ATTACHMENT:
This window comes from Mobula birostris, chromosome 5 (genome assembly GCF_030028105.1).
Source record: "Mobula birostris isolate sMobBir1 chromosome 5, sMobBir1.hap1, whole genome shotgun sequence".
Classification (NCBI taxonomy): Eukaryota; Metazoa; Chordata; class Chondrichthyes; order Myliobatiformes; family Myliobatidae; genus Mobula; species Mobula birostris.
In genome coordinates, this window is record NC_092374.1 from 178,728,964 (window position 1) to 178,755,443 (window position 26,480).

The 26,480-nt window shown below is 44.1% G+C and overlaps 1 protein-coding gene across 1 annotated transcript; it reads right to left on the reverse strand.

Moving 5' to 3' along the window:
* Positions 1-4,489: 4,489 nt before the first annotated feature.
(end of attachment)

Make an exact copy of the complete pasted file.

This window comes from Mobula birostris, chromosome 5 (genome assembly GCF_030028105.1).
Source record: "Mobula birostris isolate sMobBir1 chromosome 5, sMobBir1.hap1, whole genome shotgun sequence".
Classification (NCBI taxonomy): Eukaryota; Metazoa; Chordata; class Chondrichthyes; order Myliobatiformes; family Myliobatidae; genus Mobula; species Mobula birostris.
In genome coordinates, this window is record NC_092374.1 from 178,728,964 (window position 1) to 178,755,443 (window position 26,480).

The 26,480-nt window shown below is 44.1% G+C and overlaps 1 protein-coding gene across 1 annotated transcript; it reads right to left on the reverse strand.

Moving 5' to 3' along the window:
* Positions 1-4,489: 4,489 nt before the first annotated feature.